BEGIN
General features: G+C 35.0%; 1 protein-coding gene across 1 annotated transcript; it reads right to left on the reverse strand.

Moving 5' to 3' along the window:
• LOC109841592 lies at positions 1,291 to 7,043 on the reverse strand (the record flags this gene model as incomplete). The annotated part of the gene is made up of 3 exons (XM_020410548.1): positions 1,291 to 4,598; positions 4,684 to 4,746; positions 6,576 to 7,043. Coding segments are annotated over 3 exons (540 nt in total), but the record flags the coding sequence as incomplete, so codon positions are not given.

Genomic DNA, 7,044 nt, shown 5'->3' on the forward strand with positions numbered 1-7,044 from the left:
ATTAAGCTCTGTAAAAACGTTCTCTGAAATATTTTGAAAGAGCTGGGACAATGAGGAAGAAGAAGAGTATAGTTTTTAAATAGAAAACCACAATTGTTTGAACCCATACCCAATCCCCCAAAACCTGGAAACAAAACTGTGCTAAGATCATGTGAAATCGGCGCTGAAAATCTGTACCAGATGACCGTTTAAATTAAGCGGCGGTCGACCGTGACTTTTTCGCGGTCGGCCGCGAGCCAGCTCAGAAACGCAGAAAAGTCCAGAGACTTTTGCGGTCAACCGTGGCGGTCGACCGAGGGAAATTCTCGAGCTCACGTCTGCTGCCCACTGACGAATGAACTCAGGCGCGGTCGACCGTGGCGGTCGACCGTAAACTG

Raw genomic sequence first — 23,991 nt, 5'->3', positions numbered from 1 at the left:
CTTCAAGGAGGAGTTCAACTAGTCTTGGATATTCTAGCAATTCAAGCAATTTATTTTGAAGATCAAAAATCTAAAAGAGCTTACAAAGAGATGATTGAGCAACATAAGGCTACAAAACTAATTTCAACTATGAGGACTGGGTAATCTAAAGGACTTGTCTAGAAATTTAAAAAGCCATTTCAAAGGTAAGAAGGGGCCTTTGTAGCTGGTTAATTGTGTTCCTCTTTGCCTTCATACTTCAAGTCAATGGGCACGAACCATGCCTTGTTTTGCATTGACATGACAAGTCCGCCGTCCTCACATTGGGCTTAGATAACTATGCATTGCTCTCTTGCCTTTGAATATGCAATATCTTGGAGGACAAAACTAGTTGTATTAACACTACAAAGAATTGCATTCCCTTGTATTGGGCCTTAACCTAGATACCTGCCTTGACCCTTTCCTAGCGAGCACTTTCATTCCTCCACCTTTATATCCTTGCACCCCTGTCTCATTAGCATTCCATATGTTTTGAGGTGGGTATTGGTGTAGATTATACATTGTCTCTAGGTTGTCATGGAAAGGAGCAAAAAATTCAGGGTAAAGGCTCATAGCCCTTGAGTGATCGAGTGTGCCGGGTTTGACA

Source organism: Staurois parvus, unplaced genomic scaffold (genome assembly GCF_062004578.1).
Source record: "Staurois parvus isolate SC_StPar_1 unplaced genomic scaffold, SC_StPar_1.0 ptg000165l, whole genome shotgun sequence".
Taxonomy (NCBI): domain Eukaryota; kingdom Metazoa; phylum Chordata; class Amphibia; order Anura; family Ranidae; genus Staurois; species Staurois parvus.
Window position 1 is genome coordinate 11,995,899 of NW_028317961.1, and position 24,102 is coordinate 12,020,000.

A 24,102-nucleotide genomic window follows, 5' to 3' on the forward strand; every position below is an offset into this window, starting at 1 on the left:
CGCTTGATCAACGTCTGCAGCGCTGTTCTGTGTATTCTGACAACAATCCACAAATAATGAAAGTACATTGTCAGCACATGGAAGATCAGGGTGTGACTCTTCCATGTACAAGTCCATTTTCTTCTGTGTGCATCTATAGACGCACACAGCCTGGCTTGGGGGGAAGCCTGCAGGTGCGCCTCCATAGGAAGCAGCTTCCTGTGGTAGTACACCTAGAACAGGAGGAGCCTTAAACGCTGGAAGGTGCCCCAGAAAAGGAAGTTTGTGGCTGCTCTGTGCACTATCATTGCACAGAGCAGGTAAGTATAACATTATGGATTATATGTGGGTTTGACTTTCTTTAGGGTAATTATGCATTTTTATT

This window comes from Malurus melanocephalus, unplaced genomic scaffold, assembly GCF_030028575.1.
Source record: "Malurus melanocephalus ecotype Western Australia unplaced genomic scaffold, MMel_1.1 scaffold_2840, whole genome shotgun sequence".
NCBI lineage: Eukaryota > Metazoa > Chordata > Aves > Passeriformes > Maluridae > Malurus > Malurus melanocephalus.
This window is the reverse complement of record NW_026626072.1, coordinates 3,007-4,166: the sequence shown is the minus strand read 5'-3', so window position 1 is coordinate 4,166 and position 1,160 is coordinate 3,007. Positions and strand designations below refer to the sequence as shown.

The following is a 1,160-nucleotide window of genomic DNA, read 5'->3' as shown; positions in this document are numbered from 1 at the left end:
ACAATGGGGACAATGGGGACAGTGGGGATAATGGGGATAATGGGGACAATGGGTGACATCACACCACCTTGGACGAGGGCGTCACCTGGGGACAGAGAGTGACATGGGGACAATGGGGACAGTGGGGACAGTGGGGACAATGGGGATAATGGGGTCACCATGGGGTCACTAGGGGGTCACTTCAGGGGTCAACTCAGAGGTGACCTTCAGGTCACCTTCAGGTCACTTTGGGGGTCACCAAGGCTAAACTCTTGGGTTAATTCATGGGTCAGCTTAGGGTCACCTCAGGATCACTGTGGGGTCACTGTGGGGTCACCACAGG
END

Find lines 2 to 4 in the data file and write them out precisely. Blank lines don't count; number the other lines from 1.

Moving 5' to 3' along the window:
• LOC109841592 lies at positions 1,291 to 7,043 on the reverse strand (the record flags this gene model as incomplete). The annotated part of the gene is made up of 3 exons (XM_020410548.1): positions 1,291 to 4,598; positions 4,684 to 4,746; positions 6,576 to 7,043. Coding segments are annotated over 3 exons (540 nt in total), but the record flags the coding sequence as incomplete, so codon positions are not given.

Genomic DNA, 7,044 nt, shown 5'->3' on the forward strand with positions numbered 1-7,044 from the left: